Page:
Detrital provenance analysis is an effective way to understand paleogeographic change and geodynamics. In this paper, we present petrological, whole-rock geochemical and detrital zircon U-Pb geochronological analysis of Early and Middle Jurassic terrestrial clastic rocks in the Jingdezhen Basin and the Huangshan Basin in the Jiangnan domain, South China. Petrology and whole-rock geochemistry show that the source rocks are dominated by intermediate to acid component. The Chemical Index of Alteration ranges from 69 to 86, suggesting a moderate weathering history for the source rocks. The Early-Middle Jurassic sediments in the Jingdezhen and Huangshan basins were mostly sourced from magmatogenic greywackes and felsic magmatic rocks, respectively. Detrital zircons have seven age peaks at ~ 240 Ma, ~ 430 Ma, ~ 1390 Ma, ~ 1880 Ma, ~ 2500 Ma, -3200 Ma and 788-999 Ma (a wide peak). Provenance analysis indicates that the source rocks are in the Jiangnan domain, the Northwest Zhejiang Basin and the Wuyishan domain. Combining these with previous results and paleocurrent directions, we infer that the NE-trending Wuyishan and Xuefengshan domains and the nearly E-W-Jiangnan domain and Nanling tectonic belt were orogenic uplifts and watersheds during the Late Triassic to Middle Jurassic. The Early Mesozoic geodynamics in the South China Block was related to the westward subduction of the Paleo-Pacific Plate and the northward continent-continent collision following the closure of the Paleo-Tethys Ocean.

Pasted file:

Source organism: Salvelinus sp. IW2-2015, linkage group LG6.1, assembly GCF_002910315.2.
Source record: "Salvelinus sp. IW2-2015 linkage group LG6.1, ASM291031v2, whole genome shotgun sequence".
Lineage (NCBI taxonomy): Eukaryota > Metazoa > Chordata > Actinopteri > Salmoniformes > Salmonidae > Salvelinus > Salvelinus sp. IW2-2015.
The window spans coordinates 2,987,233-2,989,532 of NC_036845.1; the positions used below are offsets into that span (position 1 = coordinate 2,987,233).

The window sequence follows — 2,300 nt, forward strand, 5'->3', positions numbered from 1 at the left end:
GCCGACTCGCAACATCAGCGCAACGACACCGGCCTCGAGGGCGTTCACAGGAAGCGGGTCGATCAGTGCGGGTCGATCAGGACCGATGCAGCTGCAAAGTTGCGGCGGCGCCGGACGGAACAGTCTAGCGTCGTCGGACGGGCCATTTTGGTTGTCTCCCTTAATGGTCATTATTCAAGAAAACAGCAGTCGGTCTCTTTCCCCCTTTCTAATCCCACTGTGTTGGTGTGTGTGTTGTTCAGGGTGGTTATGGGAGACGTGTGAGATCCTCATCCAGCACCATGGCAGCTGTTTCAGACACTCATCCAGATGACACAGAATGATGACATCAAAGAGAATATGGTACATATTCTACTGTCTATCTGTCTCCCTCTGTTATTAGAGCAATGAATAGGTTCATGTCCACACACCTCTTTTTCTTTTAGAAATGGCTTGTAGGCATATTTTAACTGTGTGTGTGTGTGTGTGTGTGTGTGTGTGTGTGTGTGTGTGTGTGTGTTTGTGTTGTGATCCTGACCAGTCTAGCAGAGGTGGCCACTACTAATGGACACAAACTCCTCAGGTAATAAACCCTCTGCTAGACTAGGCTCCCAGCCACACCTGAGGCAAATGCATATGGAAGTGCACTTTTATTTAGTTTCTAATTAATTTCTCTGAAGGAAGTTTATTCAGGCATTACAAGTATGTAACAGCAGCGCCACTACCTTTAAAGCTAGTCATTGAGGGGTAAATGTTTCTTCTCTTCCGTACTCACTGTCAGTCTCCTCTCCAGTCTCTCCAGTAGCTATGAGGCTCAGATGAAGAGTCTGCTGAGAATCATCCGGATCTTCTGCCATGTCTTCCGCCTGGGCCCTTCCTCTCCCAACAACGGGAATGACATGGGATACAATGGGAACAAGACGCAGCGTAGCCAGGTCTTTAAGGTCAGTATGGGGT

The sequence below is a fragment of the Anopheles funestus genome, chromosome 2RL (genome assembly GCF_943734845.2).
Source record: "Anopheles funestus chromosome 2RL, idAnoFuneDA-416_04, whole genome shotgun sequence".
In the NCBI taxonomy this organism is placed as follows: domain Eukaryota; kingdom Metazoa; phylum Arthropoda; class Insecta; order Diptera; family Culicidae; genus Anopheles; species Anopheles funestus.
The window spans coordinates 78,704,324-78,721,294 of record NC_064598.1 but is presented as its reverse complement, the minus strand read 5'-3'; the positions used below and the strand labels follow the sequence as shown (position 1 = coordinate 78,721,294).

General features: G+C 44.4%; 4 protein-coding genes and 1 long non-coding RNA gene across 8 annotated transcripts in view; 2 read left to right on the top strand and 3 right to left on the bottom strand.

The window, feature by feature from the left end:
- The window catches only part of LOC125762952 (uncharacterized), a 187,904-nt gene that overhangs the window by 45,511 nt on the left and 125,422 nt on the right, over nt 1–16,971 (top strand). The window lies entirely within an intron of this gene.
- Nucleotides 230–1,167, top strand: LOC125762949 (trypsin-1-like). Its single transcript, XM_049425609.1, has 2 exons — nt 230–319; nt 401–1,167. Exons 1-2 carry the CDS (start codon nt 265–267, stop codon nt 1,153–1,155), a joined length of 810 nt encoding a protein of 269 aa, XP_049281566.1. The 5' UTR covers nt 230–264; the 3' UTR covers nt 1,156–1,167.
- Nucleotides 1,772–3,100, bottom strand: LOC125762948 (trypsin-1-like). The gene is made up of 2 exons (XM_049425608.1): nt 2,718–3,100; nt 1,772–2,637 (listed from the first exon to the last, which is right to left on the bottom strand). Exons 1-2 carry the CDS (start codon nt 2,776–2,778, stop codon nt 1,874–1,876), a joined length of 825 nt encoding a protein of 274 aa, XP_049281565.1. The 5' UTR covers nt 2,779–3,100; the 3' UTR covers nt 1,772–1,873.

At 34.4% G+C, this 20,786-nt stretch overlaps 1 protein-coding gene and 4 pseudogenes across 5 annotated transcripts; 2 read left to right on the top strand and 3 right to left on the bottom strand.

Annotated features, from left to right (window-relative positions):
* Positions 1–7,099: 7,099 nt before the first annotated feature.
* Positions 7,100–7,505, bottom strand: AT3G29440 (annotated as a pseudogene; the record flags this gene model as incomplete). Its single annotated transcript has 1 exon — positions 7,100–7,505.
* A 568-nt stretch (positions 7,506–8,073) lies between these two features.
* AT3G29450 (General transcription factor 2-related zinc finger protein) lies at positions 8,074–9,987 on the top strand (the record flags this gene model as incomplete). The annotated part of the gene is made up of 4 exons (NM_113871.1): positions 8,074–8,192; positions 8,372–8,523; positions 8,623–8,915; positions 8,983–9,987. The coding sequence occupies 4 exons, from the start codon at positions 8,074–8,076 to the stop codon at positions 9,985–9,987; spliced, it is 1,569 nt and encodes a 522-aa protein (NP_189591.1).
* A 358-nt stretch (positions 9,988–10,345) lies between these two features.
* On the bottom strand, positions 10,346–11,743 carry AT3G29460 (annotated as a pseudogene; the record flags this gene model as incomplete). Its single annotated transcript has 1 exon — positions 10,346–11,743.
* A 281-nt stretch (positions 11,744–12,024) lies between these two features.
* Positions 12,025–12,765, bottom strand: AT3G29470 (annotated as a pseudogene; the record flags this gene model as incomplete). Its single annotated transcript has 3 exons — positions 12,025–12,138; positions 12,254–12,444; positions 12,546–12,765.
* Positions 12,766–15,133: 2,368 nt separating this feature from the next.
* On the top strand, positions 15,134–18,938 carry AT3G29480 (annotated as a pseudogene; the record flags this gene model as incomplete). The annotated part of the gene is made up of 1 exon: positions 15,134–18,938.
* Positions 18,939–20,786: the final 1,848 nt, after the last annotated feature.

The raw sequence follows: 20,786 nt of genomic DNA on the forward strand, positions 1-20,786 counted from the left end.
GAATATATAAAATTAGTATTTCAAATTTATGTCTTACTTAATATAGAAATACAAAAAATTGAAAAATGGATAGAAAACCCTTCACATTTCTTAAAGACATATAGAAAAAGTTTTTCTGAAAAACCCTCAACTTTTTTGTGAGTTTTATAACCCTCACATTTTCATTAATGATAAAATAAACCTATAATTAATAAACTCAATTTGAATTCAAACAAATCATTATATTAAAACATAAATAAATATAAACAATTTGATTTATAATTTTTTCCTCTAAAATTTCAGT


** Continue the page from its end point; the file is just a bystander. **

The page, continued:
6. Great earthquakes in the 21st century and geodynamics of the Tibetan Plateau

    NASA Astrophysics Data System (ADS)

    Zhang, Pei-Zhen; Engdahl, Eric Robert

    2013-01-01